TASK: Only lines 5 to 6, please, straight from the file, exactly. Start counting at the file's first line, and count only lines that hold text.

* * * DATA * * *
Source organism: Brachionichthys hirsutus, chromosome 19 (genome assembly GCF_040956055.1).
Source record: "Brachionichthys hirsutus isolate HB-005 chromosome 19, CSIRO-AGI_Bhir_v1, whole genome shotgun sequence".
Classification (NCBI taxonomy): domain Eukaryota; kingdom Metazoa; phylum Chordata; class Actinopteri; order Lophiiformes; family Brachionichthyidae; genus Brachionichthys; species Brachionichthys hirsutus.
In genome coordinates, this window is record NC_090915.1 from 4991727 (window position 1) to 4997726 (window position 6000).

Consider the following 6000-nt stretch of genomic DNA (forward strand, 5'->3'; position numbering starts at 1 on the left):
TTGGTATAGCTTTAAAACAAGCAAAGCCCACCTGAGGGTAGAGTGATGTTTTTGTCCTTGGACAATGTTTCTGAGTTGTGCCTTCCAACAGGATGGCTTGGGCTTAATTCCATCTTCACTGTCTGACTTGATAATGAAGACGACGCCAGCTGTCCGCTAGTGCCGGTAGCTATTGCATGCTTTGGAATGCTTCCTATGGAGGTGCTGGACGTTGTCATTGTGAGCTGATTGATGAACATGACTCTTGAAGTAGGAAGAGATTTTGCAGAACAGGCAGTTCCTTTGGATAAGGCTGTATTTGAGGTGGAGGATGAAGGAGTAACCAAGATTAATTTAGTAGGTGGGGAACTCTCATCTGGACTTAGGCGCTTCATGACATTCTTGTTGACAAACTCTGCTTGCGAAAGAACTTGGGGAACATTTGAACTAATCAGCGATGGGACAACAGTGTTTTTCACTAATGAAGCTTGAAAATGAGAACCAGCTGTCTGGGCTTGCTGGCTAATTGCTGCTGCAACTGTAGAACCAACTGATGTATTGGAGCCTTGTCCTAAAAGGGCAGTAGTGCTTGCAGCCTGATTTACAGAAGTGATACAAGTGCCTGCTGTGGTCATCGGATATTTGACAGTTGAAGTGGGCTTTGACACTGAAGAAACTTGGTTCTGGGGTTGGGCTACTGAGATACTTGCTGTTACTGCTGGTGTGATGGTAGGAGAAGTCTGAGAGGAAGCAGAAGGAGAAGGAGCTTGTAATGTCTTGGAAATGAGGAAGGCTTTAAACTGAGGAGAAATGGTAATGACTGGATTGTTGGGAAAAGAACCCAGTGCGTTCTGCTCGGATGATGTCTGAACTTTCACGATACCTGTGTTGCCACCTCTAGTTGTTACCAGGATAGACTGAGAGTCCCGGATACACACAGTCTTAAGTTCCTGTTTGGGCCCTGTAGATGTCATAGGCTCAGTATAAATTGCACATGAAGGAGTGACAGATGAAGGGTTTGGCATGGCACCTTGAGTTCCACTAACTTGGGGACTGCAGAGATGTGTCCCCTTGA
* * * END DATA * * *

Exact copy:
Consider the following 6000-nt stretch of genomic DNA (forward strand, 5'->3'; position numbering starts at 1 on the left):
TTGGTATAGCTTTAAAACAAGCAAAGCCCACCTGAGGGTAGAGTGATGTTTTTGTCCTTGGACAATGTTTCTGAGTTGTGCCTTCCAACAGGATGGCTTGGGCTTAATTCCATCTTCACTGTCTGACTTGATAATGAAGACGACGCCAGCTGTCCGCTAGTGCCGGTAGCTATTGCATGCTTTGGAATGCTTCCTATGGAGGTGCTGGACGTTGTCATTGTGAGCTGATTGATGAACATGACTCTTGAAGTAGGAAGAGATTTTGCAGAACAGGCAGTTCCTTTGGATAAGGCTGTATTTGAGGTGGAGGATGAAGGAGTAACCAAGATTAATTTAGTAGGTGGGGAACTCTCATCTGGACTTAGGCGCTTCATGACATTCTTGTTGACAAACTCTGCTTGCGAAAGAACTTGGGGAACATTTGAACTAATCAGCGATGGGACAACAGTGTTTTTCACTAATGAAGCTTGAAAATGAGAACCAGCTGTCTGGGCTTGCTGGCTAATTGCTGCTGCAACTGTAGAACCAACTGATGTATTGGAGCCTTGTCCTAAAAGGGCAGTAGTGCTTGCAGCCTGATTTACAGAAGTGATACAAGTGCCTGCTGTGGTCATCGGATATTTGACAGTTGAAGTGGGCTTTGACACTGAAGAAACTTGGTTCTGGGGTTGGGCTACTGAGATACTTGCTGTTACTGCTGGTGTGATGGTAGGAGAAGTCTGAGAGGAAGCAGAAGGAGAAGGAGCTTGTAATGTCTTGGAAATGAGGAAGGCTTTAAACTGAGGAGAAATGGTAATGACTGGATTGTTGGGAAAAGAACCCAGTGCGTTCTGCTCGGATGATGTCTGAACTTTCACGATACCTGTGTTGCCACCTCTAGTTGTTACCAGGATAGACTGAGAGTCCCGGATACACACAGTCTTAAGTTCCTGTTTGGGCCCTGTAGATGTCATAGGCTCAGTATAAATTGCACATGAAGGAGTGACAGATGAAGGGTTTGGCATGGCACCTTGAGTTCCACTAACTTGGGGACTGCAGAGATGTGTCCCCTTGA